- Kentucky Gov. Matt Bevin (R) has officially submitted a waiver to HHS for approval to make significant adjustments to the state's expanded Medicaid program.
- Bevin originally announced the plans in June but has since made some changes in response to feedback from public hearings and comments provided during the past two months.
- The state initially underwent Medicaid expansion under its previous governor, Steve Beshear (D), in a move the current administration says lacked a plan for how to begin to cover the state's share in 2017, which it says would come to $1.2 billion from fiscal years 2017 through 2021.
Bevin's overhaul could come with some controversy given that it imposes a weaning of benefits, and that data show positive impacts from the program's current form of implementation. A recent JAMA study focused on Medicaid expansion in Kentucky, Arkansas and Texas found it to be associated with improved access to care, quality of care and outcomes among low-income adults, as well as a 22.7% reduction in the uninsured rate. Kentucky's expansion was also associated with reduced ER visits, and increased outpatient visits, preventive care and adults in "excellent health."
However, the state's current administration doesn't see that picture as quite so rosy due to the impending price tag, suggesting its new plan will "help improve health outcomes while ensuring the long-term viability of the Medicaid program," as spokeswoman Amanda Stamper told Morning Consult.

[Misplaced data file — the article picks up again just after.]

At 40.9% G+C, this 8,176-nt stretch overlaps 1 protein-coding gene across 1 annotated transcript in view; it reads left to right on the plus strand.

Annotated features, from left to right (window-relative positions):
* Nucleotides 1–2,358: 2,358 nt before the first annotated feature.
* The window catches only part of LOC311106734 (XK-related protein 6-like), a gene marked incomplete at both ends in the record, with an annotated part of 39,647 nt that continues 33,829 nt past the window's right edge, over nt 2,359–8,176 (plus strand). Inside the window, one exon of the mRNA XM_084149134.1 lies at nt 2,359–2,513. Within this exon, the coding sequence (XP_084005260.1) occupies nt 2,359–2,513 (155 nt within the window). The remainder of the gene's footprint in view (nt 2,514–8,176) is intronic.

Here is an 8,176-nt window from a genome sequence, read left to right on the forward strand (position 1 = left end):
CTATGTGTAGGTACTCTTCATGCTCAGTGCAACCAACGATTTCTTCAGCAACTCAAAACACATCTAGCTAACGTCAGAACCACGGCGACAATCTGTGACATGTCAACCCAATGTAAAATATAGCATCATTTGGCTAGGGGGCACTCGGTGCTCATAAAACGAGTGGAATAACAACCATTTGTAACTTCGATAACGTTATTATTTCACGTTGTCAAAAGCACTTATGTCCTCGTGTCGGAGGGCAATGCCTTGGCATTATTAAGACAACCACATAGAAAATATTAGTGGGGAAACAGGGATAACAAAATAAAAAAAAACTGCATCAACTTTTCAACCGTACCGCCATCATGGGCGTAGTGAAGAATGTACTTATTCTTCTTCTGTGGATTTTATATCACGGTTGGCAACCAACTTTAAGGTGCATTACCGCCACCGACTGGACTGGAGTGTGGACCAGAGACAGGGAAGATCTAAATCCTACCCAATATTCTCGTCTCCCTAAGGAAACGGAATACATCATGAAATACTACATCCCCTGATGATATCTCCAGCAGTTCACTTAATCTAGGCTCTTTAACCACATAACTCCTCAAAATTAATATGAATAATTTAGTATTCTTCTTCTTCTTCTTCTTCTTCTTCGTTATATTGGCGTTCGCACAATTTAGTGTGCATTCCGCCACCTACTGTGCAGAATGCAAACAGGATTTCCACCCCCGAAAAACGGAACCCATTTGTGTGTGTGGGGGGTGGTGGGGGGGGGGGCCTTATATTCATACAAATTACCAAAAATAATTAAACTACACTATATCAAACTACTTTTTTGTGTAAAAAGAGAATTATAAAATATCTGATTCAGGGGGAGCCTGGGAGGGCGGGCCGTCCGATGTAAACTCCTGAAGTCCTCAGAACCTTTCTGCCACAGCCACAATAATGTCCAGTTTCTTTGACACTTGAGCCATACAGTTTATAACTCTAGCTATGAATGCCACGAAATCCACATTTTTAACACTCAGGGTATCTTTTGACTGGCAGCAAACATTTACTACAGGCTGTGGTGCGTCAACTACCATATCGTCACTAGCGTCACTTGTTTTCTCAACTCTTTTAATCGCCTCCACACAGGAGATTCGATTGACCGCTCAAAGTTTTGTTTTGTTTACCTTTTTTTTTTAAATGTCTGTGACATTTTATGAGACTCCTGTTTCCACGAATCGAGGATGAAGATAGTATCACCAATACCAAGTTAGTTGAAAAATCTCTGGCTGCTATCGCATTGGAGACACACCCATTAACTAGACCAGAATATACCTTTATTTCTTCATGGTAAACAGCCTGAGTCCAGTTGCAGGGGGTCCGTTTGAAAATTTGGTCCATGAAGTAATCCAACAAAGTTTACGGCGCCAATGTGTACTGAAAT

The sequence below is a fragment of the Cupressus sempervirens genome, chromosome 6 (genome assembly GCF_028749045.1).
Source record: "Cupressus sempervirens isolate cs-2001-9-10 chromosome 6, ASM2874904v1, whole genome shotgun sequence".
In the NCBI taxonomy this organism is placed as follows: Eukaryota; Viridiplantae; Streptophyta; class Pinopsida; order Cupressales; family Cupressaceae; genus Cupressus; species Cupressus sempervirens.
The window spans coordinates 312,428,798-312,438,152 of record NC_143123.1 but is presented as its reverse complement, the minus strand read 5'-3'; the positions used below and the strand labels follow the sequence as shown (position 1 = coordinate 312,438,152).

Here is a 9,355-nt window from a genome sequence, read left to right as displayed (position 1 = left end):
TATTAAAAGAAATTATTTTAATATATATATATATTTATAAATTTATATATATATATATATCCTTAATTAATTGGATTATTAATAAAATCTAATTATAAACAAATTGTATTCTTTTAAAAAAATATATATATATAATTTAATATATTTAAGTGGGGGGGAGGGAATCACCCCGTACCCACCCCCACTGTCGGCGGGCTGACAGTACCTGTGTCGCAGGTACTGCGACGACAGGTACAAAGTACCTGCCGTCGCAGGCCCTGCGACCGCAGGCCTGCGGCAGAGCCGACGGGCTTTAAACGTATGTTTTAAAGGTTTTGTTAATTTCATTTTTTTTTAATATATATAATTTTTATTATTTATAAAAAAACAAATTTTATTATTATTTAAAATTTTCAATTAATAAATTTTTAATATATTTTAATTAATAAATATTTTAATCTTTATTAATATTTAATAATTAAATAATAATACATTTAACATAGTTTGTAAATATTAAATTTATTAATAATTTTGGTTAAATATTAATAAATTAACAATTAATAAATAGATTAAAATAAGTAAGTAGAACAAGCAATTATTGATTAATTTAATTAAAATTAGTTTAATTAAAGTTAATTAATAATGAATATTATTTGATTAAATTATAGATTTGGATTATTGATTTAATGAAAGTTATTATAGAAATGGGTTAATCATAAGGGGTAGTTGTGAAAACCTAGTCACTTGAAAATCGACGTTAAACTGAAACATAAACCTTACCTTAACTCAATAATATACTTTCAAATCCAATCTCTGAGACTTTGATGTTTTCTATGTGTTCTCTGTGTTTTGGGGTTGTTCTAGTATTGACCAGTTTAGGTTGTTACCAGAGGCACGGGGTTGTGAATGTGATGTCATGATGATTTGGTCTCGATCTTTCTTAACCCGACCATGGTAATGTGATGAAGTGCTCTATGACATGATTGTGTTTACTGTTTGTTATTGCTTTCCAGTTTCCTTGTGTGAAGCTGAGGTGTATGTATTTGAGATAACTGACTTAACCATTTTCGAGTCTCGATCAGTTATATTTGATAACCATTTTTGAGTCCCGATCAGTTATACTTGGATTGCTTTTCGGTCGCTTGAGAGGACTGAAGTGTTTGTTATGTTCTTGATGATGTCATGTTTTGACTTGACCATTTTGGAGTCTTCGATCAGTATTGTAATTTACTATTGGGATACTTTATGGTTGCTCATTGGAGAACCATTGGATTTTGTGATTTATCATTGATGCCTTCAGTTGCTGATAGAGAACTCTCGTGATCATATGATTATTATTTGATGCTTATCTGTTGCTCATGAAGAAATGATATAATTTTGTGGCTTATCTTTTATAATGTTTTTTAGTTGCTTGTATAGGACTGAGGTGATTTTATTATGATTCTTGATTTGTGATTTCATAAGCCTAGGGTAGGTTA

The current proposal aims to transition people away from Medicaid if they become eligible for employer-based insurance, though the state would continue to cover any lost services. The plan would leave those within 138% of the federal poverty level fully eligible, and ask those between 34% and 138% to pay modest premiums to encourage their involvement in their care.
Enrollees would have the opportunity to earn additional benefits such as dental or vision coverage through actions including volunteering, making changes to improve their health, caretaking, passing the GED, and getting their children immunized.
Recent updates to the proposal include continued coverage of allergy testing and private duty nursing, and reduced costs for those deemed “medically frail.” The new version also clarifies that those who were eligible for Medicaid prior to expansion will continue to receive the same benefits, and full-time students and people working more than 20 hours per week fulfill the community engagement and employment requirements of the proposal.
The CMS should confirm the waiver's submission within 15 days and then open it to a 30-day federal comment period.